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Abstract: Sequence Stratigraphy of Lake Basins: Unraveling the Influence of Climate and Tectonics

Exxon Production Research Company, Houston, Texas

The sequence-stratigraphic approach--looking at packages of rocks bounded by physical surfaces to construct a chronostratigraphic framework--works well in lacustrine strata. The expression of lacustrine depositional sequences varies widely from the "normal" marine case because lake systems themselves are greatly variable, but this does not affect the utility of the sequence-stratigraphic approach--the rocks are still deposited in layers bounded by physical surfaces that can be used as time lines. Indeed, sequence stratigraphy is especially appropriate for lakes because of its focus on integrating observations of many scales of sedimentary changes and hiatuses in a hierarchy that spans millimeters to kilometers.

Despite the great variation in modern lake systems, numerous observations of lake strata of Cambrian to Recent age reveal that only three major associations of lithologies, sedimentary structures, organic matter, geochemistry, and stratal-stacking patterns commonly recur at the meter to dekameter scale. Lacustrine strata record the integrated history of lake hydrology, which is controlled by the interaction of potential accommodation and the volume of sediment + water. The three major facies associations can be attributed to characteristic variations in these two controls at the depositional-sequence to sequence-set scale (tongue to member scale).

We propose that the three most common lacustrine facies associations correspond to distinctive lake-basin types: overfilled lake basins, balanced-fill lake basins, and underfilled lake basins, based on the interpreted relation of potential accommodation and sediment + water supply. Expression of parasequences and sequences ranges from very similar to shallow-marine sequences in some overfilled lake basins to very different in underfilled lake basins. Although named for interpreted genetic factors (to provide predictive as well as descriptive utility), each type is characterized by readily observable features such as lithofacies association and stratigraphic packaging, and possesses predictable organic geochemical characteristics (Carroll and Bohacs, 1998).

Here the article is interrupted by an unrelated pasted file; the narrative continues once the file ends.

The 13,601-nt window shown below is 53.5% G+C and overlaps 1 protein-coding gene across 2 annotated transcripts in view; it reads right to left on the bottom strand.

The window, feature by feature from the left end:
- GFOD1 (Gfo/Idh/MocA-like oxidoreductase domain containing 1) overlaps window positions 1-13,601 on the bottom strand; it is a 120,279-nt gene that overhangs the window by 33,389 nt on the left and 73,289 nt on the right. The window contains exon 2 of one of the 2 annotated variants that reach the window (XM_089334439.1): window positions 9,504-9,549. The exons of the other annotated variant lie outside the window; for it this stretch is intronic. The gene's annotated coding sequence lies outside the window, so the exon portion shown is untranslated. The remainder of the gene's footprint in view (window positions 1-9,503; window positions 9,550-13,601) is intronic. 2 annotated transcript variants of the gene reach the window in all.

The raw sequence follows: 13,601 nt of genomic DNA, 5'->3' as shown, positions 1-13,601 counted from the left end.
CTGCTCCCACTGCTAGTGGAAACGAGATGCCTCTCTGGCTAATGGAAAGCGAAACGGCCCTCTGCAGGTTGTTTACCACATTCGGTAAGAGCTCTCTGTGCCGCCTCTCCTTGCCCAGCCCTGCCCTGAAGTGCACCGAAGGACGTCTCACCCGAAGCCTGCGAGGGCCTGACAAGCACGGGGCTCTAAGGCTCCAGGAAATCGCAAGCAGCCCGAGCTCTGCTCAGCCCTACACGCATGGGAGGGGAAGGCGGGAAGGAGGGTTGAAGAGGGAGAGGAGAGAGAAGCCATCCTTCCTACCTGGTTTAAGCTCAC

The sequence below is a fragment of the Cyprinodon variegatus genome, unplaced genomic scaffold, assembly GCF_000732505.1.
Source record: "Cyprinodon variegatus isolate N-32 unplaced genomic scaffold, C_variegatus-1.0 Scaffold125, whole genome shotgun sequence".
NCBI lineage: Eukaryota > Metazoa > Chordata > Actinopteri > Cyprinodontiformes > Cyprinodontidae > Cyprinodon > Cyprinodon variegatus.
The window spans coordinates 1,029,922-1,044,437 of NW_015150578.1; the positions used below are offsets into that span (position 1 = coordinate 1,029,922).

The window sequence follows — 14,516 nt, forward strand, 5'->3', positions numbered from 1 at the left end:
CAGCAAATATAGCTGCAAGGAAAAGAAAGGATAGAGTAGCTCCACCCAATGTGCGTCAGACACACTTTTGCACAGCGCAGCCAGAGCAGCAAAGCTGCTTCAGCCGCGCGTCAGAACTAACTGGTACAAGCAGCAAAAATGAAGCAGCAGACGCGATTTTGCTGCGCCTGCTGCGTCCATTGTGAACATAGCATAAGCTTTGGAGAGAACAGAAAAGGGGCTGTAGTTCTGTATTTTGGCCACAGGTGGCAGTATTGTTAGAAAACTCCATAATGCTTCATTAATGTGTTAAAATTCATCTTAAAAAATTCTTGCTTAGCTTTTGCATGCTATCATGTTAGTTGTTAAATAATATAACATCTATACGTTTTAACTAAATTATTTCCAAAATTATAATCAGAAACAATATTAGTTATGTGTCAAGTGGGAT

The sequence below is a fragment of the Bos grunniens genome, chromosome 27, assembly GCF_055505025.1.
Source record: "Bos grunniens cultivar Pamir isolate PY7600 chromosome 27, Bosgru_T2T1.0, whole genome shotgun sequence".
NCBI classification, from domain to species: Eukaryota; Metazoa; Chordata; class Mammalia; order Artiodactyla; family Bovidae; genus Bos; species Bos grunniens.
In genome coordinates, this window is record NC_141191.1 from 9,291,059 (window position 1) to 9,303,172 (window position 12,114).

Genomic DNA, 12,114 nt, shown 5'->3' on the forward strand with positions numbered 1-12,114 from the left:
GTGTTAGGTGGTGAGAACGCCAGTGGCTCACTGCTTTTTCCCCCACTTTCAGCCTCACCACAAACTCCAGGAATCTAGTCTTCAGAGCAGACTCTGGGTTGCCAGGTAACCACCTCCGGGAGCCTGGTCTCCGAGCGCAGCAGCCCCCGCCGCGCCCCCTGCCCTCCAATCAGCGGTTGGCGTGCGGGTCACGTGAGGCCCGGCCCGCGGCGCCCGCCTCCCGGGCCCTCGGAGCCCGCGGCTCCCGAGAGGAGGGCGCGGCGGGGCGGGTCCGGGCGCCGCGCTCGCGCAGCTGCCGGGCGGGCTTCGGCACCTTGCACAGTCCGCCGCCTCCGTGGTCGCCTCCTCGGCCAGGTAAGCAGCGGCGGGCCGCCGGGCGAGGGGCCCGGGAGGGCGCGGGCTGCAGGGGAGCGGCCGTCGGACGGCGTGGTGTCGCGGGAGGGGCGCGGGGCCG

We interpret that climate and tectonics, through their strong effects on potential accommodation and sediment + water supply, exert co-equal influence on the occurrence, distribution, and character of preserved lake strata at both meso- and macroscales, mainly through their influence on the time-integrated history of lake hydrology. Unraveling the individual influences of climate or tectonics requires looking beyond stratal stacking patterns and gross lithofacies or geochemistry to the details of body- and trace-fossil assemblages, isotope profiles, fault movement, basin and spillpoint evolution, and other direct indices of atmospheric conditions or structural movement. 

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